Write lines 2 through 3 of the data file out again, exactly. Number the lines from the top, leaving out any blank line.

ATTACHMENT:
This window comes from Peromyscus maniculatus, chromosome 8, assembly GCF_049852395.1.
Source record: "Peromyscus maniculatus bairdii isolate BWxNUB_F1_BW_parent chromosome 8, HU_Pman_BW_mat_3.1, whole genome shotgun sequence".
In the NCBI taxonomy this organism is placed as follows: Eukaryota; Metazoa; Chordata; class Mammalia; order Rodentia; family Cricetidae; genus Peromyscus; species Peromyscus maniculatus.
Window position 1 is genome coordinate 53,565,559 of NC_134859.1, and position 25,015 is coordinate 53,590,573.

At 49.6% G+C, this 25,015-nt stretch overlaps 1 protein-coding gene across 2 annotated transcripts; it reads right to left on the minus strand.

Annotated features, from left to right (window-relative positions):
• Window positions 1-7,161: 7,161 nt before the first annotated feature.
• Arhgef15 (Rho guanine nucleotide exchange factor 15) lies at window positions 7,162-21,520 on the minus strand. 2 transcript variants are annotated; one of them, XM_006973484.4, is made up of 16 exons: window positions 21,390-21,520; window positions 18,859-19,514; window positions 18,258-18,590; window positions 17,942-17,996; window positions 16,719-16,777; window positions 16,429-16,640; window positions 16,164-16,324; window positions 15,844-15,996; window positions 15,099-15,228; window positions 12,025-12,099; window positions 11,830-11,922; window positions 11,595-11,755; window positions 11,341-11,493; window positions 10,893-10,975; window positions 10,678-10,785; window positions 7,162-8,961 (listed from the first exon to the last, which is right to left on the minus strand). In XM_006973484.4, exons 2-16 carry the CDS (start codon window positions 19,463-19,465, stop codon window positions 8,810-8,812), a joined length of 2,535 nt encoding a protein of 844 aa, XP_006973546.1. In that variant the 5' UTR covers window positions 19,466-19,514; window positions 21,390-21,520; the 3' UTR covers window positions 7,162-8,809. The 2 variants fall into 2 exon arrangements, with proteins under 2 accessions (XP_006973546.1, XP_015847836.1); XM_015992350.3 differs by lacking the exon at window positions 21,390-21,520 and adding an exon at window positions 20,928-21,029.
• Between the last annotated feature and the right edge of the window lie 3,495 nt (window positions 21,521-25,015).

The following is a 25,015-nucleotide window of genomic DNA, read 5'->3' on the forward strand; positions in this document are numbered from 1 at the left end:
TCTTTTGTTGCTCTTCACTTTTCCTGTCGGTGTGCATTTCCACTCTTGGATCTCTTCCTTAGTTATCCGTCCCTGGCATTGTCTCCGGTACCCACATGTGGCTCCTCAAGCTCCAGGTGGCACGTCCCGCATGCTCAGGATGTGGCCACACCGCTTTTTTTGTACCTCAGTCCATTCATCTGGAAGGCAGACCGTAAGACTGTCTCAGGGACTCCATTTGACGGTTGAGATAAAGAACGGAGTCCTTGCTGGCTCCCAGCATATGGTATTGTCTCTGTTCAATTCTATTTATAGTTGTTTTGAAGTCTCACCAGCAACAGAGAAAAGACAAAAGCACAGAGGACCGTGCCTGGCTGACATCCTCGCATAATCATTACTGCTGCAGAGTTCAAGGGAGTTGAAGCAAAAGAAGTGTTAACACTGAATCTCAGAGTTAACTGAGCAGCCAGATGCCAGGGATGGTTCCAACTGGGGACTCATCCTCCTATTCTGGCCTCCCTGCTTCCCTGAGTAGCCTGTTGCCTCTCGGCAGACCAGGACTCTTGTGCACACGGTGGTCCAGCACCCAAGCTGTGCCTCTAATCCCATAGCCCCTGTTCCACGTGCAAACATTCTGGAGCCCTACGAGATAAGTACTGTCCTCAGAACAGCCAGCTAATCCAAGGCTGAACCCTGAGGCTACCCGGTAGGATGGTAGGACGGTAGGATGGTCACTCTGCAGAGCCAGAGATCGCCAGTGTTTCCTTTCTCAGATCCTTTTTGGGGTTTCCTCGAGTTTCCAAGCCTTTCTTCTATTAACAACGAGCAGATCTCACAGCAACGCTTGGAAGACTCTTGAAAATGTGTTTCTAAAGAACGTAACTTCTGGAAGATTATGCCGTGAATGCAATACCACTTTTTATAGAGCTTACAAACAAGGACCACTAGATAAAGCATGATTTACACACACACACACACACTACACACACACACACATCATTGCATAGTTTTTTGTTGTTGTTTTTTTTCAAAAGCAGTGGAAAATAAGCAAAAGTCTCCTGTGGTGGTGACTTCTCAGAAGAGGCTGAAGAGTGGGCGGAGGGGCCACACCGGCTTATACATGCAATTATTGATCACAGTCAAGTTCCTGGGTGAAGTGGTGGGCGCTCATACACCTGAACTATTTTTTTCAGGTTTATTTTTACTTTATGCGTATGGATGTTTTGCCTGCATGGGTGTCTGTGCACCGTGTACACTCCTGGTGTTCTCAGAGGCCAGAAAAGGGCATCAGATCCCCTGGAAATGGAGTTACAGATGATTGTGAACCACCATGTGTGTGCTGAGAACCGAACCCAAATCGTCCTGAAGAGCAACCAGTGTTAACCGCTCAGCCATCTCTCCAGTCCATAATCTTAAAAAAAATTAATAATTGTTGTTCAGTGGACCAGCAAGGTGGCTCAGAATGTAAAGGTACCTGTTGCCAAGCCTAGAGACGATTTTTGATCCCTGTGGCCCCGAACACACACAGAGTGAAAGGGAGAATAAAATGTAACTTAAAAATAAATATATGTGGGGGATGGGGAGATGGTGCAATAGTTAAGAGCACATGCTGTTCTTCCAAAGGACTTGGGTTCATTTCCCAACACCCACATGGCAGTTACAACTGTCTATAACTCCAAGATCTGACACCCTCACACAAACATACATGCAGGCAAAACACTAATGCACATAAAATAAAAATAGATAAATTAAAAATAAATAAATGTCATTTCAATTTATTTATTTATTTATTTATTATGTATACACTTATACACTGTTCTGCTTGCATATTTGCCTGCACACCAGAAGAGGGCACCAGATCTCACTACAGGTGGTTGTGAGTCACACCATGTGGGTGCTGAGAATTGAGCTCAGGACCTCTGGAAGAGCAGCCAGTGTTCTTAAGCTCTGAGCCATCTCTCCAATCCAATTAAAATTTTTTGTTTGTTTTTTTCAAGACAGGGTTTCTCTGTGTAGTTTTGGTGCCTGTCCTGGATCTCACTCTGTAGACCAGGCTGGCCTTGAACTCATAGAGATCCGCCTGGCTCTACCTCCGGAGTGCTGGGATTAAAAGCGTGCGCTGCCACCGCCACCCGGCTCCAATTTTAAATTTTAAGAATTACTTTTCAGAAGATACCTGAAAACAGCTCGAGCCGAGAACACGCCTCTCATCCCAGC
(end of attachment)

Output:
Source record: "Peromyscus maniculatus bairdii isolate BWxNUB_F1_BW_parent chromosome 8, HU_Pman_BW_mat_3.1, whole genome shotgun sequence".
In the NCBI taxonomy this organism is placed as follows: Eukaryota; Metazoa; Chordata; class Mammalia; order Rodentia; family Cricetidae; genus Peromyscus; species Peromyscus maniculatus.